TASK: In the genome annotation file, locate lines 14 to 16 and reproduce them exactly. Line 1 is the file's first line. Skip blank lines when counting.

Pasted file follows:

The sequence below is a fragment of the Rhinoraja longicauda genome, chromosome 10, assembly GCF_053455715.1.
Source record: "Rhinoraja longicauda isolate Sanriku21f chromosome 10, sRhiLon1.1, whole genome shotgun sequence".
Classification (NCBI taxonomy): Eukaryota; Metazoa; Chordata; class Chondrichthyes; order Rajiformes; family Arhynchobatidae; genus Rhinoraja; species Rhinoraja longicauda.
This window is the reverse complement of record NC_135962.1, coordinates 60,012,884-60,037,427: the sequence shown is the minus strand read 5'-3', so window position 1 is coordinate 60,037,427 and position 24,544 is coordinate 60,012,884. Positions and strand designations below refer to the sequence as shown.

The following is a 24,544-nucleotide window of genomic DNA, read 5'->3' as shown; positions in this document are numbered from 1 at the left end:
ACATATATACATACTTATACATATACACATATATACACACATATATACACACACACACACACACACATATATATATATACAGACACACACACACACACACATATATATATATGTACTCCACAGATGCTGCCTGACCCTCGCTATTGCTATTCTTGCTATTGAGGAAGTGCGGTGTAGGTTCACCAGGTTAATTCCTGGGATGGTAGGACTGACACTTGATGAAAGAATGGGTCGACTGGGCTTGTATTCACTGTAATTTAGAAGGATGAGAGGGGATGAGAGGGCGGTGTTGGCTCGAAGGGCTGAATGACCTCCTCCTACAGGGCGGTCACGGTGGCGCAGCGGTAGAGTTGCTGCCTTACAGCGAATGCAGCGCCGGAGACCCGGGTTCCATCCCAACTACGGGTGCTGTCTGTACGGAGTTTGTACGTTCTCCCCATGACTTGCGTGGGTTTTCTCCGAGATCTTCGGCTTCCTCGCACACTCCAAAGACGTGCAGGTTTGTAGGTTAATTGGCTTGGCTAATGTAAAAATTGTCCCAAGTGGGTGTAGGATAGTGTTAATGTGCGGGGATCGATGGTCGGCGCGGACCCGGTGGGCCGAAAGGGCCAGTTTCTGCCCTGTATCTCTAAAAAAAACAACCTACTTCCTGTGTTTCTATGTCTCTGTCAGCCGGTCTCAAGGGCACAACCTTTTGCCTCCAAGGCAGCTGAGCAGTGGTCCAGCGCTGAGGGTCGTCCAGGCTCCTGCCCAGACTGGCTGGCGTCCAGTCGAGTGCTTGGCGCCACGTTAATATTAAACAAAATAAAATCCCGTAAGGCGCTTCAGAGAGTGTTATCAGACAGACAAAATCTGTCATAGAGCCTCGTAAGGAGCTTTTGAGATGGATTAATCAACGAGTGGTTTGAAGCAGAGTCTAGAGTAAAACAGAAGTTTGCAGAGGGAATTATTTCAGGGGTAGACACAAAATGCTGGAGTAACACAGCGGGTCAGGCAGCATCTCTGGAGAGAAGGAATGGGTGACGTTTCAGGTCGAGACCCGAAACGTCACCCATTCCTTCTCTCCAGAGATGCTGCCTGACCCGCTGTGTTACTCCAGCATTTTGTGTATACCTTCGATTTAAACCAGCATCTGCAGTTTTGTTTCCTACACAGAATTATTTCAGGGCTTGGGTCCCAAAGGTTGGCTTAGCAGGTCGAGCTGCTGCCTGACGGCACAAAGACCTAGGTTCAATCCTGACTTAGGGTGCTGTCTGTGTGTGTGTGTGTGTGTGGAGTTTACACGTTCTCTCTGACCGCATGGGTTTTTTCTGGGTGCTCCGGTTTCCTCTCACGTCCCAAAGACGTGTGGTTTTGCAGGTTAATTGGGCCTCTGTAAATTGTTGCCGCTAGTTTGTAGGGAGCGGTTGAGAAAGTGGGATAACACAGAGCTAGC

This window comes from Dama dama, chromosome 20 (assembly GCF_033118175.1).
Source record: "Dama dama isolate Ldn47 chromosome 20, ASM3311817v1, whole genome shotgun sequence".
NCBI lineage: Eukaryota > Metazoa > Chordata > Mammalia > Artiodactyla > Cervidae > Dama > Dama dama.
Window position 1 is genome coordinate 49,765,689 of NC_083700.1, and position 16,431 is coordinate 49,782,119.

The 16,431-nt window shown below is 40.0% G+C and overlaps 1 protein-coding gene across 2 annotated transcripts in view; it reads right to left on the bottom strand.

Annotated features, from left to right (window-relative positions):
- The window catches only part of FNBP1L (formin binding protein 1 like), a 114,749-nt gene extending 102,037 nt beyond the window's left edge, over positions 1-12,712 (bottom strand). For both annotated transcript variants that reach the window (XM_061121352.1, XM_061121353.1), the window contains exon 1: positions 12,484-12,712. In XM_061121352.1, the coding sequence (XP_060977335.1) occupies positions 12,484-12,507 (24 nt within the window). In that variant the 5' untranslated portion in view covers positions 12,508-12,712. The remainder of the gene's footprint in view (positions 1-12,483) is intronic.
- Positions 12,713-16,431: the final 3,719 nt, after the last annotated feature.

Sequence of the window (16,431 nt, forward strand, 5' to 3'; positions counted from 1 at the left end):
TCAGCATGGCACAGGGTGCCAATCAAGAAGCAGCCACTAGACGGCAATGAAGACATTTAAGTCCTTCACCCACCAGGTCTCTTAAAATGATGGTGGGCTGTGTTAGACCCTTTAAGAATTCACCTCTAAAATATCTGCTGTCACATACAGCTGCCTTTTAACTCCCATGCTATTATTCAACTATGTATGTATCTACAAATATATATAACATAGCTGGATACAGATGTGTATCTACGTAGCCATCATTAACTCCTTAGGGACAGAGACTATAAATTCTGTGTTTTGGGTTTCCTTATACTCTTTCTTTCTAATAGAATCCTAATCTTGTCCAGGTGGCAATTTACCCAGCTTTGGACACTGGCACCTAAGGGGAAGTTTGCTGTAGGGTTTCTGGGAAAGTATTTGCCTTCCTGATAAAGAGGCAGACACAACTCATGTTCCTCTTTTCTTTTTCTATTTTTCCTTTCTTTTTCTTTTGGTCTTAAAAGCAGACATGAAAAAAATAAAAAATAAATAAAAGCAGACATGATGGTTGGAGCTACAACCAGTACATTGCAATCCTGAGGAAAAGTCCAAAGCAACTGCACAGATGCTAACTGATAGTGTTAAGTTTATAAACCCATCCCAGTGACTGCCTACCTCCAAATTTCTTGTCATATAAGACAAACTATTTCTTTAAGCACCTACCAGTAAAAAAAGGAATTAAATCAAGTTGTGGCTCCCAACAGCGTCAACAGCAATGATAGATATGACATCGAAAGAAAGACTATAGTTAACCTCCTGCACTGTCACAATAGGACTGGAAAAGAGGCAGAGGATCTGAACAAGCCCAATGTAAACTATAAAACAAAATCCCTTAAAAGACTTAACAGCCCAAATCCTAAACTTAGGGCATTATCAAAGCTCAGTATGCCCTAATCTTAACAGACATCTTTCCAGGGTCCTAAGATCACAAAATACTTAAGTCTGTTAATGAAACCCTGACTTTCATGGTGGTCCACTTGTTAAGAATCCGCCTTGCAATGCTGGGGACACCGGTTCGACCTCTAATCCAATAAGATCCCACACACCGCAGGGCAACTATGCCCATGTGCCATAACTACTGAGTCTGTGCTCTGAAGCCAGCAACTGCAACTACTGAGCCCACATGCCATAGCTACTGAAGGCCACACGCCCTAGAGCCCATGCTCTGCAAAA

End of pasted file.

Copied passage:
- Positions 12,713-16,431: the final 3,719 nt, after the last annotated feature.

Sequence of the window (16,431 nt, forward strand, 5' to 3'; positions counted from 1 at the left end):
TCAGCATGGCACAGGGTGCCAATCAAGAAGCAGCCACTAGACGGCAATGAAGACATTTAAGTCCTTCACCCACCAGGTCTCTTAAAATGATGGTGGGCTGTGTTAGACCCTTTAAGAATTCACCTCTAAAATATCTGCTGTCACATACAGCTGCCTTTTAACTCCCATGCTATTATTCAACTATGTATGTATCTACAAATATATATAACATAGCTGGATACAGATGTGTATCTACGTAGCCATCATTAACTCCTTAGGGACAGAGACTATAAATTCTGTGTTTTGGGTTTCCTTATACTCTTTCTTTCTAATAGAATCCTAATCTTGTCCAGGTGGCAATTTACCCAGCTTTGGACACTGGCACCTAAGGGGAAGTTTGCTGTAGGGTTTCTGGGAAAGTATTTGCCTTCCTGATAAAGAGGCAGACACAACTCATGTTCCTCTTTTCTTTTTCTATTTTTCCTTTCTTTTTCTTTTGGTCTTAAAAGCAGACATGAAAAAAATAAAAAATAAATAAAAGCAGACATGATGGTTGGAGCTACAACCAGTACATTGCAATCCTGAGGAAAAGTCCAAAGCAACTGCACAGATGCTAACTGATAGTGTTAAGTTTATAAACCCATCCCAGTGACTGCCTACCTCCAAATTTCTTGTCATATAAGACAAACTATTTCTTTAAGCACCTACCAGTAAAAAAAGGAATTAAATCAAGTTGTGGCTCCCAACAGCGTCAACAGCAATGATAGATATGACATCGAAAGAAAGACTATAGTTAACCTCCTGCACTGTCACAATAGGACTGGAAAAGAGGCAGAGGATCTGAACAAGCCCAATGTAAACTATAAAACAAAATCCCTTAAAAGACTTAACAGCCCAAATCCTAAACTTAGGGCATTATCAAAGCTCAGTATGCCCTAATCTTAACAGACATCTTTCCAGGGTCCTAAGATCACAAAATACTTAAGTCTGTTAATGAAACCCTGACTTTCATGGTGGTCCACTTGTTAAGAATCCGCCTTGCAATGCTGGGGACACCGGTTCGACCTCTAATCCAATAAGATCCCACACACCGCAGGGCAACTATGCCCATGTGCCATAACTACTGAGTCTGTGCTCTGAAGCCAGCAACTGCAACTACTGAGCCCACATGCCATAGCTACTGAAGGCCACACGCCCTAGAGCCCATGCTCTGCAAAA